Senior Care Blog Wayland and Weston

August 26th is National Dog Day: Five Things to Consider When Choosing a Dog for a Senior

By Denise Roskamp

August 26th is National Dog Day, day to celebrate those wonderful canines that share our lives. Owning a pet has a lot of health benefits for seniors. Research shows that pet ownership reduces blood pressure, decreases depression, promotes physical activity, and reduces the number of visits to a doctor. If your parent does not currently have a dog, but would like one, here are five things to consider before adding a dog to your parent’s household.

#1 Age
No, not your parent’s age – the dog’s age! Whether you choose a puppy, adult dog, or senior dog will affect how well the dog fits into your parent’s home. If your parent is still pretty lively and is up to the challenge of training a new puppy, getting a puppy can allow your parent to train it in the manner that will make it most suitable to their home. However, an adult dog that is already trained will be easier. Better still, a senior dog who is trained and a little less active, can be a great match for older adults who are slowing down a bit, too. When deciding on the age of dog to rescue, take the dog’s lifespan into consideration and think about what will happen to the dog if your parent should pass away or have a change in living situation. Be sure that a plan is in place for someone to care for the dog in such situations.

#2 Size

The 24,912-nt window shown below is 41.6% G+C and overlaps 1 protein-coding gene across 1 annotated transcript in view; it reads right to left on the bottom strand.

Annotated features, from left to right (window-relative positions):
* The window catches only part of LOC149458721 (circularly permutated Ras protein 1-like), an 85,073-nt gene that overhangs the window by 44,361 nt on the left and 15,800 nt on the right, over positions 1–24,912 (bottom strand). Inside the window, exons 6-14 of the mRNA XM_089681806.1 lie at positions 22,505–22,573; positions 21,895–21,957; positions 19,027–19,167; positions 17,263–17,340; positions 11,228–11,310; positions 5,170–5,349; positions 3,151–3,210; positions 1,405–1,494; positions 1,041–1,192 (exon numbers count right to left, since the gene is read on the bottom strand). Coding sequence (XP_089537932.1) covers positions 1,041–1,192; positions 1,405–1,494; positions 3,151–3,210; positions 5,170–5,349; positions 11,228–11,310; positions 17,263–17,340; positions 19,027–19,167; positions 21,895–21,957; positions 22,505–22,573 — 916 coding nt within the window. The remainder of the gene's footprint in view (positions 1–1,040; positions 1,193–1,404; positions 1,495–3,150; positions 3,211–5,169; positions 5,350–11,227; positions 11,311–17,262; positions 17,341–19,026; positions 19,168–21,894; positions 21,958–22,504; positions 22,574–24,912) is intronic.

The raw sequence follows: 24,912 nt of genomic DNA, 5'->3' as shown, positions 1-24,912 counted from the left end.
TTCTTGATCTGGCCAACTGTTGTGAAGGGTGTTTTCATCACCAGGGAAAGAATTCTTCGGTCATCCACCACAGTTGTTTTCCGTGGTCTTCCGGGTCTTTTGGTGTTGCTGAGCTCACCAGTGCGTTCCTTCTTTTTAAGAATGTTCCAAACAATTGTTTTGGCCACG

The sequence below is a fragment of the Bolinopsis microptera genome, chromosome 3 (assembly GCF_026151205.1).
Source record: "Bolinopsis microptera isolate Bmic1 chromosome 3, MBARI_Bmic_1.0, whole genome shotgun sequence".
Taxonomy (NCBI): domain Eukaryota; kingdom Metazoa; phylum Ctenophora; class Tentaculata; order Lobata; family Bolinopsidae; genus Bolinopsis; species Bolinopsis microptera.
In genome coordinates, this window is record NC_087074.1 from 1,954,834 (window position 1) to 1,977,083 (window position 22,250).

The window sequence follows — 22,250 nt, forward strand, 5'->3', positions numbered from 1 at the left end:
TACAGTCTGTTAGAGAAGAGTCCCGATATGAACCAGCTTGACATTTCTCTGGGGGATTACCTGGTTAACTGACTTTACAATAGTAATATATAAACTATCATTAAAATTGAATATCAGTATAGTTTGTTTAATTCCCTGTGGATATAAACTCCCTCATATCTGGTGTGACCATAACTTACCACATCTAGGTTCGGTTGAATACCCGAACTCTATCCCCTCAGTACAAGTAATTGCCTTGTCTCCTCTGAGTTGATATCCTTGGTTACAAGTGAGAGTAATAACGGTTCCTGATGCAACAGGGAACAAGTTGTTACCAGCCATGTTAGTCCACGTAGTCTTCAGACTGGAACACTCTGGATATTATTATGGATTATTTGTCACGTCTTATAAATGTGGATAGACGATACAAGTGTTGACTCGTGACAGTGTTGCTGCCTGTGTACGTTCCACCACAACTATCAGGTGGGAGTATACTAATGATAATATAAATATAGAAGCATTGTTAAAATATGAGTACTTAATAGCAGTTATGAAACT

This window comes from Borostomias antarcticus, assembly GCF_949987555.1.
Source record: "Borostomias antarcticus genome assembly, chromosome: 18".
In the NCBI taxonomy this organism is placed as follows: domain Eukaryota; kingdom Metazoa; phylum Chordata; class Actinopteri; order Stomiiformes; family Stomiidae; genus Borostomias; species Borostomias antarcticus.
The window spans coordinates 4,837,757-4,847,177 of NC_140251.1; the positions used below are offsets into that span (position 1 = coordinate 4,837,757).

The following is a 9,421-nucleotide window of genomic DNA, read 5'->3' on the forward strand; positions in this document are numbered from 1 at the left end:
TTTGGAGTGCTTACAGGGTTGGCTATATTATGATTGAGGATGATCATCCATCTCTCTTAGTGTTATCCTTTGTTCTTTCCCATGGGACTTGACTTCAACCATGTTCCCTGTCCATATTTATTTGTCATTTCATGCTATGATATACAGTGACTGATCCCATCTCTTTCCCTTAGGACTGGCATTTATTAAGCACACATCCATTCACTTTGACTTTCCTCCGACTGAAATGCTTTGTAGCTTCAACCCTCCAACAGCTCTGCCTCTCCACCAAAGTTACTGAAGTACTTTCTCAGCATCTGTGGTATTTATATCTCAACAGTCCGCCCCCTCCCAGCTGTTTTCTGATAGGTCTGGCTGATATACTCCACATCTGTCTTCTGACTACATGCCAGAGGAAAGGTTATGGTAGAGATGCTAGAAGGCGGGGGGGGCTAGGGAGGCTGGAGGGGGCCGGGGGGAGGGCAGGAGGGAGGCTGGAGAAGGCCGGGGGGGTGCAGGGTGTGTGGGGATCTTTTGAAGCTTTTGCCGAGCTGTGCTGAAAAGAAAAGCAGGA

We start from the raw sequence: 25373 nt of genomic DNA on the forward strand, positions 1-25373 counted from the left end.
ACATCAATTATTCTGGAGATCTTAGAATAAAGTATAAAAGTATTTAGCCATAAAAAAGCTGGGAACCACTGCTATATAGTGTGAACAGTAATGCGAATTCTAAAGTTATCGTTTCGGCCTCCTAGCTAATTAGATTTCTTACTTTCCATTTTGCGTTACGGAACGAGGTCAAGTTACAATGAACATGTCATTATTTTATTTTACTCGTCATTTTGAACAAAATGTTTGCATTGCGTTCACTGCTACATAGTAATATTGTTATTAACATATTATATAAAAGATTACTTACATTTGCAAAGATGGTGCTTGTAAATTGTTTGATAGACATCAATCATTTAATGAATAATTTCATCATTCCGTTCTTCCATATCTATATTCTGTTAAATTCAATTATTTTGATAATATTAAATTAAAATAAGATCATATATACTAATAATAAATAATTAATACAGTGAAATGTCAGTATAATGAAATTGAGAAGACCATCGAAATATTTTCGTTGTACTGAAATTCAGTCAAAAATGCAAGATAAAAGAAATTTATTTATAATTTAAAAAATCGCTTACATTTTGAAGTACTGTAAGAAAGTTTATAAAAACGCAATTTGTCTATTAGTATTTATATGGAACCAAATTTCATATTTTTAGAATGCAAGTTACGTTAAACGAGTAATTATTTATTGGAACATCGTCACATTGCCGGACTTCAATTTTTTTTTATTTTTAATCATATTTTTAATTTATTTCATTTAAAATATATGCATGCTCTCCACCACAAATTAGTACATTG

Dogs come in a huge range of sizes—from massive Saint Bernards to tiny Chihuahuas. The size of dog that is right for your parent has a lot to do with what they are looking for in a companion. If your parent wants a dog to sit on their lap while they watch television, a Saint Bernard isn’t a great choice. However, if your parent wants a dog they don’t have to bend down to pet or whose sheer size makes them feel safer, look for a larger dog.

#3 Activity Level
Look for a dog that will match your parent’s activity level. A high-energy dog that requires a great deal of exercise may not be a good fit for your parent if they have mobility issues or aren’t terribly active. Instead, look for a dog whose energy encourages your parent to be active, but does not overwhelm them. Walking a dog is great exercise for both your parent and the dog. Your parent’s elder care provider could go for walks with them to ensure both are safe. If your parent is in a wheelchair, they can still help a dog to exercise by throwing a ball. This might also require some help from an elder care provider if the dog is still learning to play fetch and doesn’t reliably bring the ball back!

#4 Purebred or Mixed Breed
Whether your parent wants a purebred or mixed breed dog is mostly just a matter of preference. A purebred dog gives you a better idea of what the dog’s temperament and activity level will be. However, if you’re planning to adopt an adult or senior dog, the shelter or rescue should be able to give you a good idea of what to expect from the dog.

#5 Grooming
Some dogs with long coats require professional grooming, which can be expensive, so take your parent’s budget into consideration when choosing a dog. If your parent does get a dog that needs professional grooming, your parent’s elder care provider can drive them to the groomer or you may be able to hire a mobile groomer to come to the house. All dogs will need some grooming, but short
haired dogs often only need a little brushing and a bath every now and then.